Forget grades of wool—the clothing of the future's going to be measured in millivolts. Researchers at UC-Berkeley have created electricity-generating nanofibers that could someday be woven into your clothing.
The fibers are about 100 times thinner than a human hair, but can generate electrical outputs of up to 30 millivolts. Even better, their piezoelectric properties allow them to mechanical stress and twisting into electricity:
Although they are still working out the exact calculations, the researchers noted that more vigorous movements, such as the kind one would create while dancing the electric boogaloo, should theoretically generate more power. "And because the nanofibers are so small, we could weave them right into clothes with no perceptible change in comfort for the user," said Lin, who is also co-director of the Berkeley Sensor and Actuator Center at UC Berkeley.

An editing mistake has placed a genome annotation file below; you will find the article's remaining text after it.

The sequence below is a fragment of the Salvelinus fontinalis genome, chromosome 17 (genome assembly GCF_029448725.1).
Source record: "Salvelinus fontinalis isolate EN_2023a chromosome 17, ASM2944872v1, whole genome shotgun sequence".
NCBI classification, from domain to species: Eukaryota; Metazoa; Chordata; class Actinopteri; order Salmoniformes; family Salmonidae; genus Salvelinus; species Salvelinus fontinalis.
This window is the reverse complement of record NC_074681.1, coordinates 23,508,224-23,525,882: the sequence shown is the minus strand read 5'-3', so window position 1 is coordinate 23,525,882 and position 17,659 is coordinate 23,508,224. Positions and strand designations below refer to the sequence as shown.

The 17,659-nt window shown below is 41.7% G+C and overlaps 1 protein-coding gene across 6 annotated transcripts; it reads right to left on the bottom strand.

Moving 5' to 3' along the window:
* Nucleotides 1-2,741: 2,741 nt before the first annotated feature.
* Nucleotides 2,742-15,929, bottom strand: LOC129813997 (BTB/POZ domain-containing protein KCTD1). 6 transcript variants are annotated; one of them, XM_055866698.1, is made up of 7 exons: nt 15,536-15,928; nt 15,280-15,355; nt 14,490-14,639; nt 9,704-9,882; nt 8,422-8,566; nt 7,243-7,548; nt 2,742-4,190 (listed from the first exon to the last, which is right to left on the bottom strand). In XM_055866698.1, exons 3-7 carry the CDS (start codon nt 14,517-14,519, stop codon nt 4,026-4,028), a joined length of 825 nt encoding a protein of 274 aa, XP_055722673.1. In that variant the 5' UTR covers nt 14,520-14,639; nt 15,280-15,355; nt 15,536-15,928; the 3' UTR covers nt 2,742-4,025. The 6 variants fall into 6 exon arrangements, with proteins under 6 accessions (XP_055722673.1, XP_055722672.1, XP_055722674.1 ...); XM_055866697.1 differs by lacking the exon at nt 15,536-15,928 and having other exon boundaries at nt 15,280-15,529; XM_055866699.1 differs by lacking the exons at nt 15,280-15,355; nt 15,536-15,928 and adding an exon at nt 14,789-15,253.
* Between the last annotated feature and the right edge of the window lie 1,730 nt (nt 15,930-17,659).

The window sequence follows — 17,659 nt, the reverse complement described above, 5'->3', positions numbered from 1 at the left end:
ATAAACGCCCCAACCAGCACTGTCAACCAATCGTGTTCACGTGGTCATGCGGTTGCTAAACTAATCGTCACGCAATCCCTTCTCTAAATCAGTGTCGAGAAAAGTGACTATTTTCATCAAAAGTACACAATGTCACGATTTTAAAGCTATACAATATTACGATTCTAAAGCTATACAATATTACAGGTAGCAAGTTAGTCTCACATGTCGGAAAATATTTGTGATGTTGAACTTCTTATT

This isn't the first exploration into wearable nanogenerators, but it's the only attempt so far at using an organic material, in this case polyvinylidene fluoride (PVDF). It's a cheaper, more flexible solution that has a better shot at being productized. If it is, you'd conceivably be able to power your gadgets from your t-shirt. Wait... does that mean the Feel Bright Light Visor wasn't such a bad idea after all? [UC Berkeley]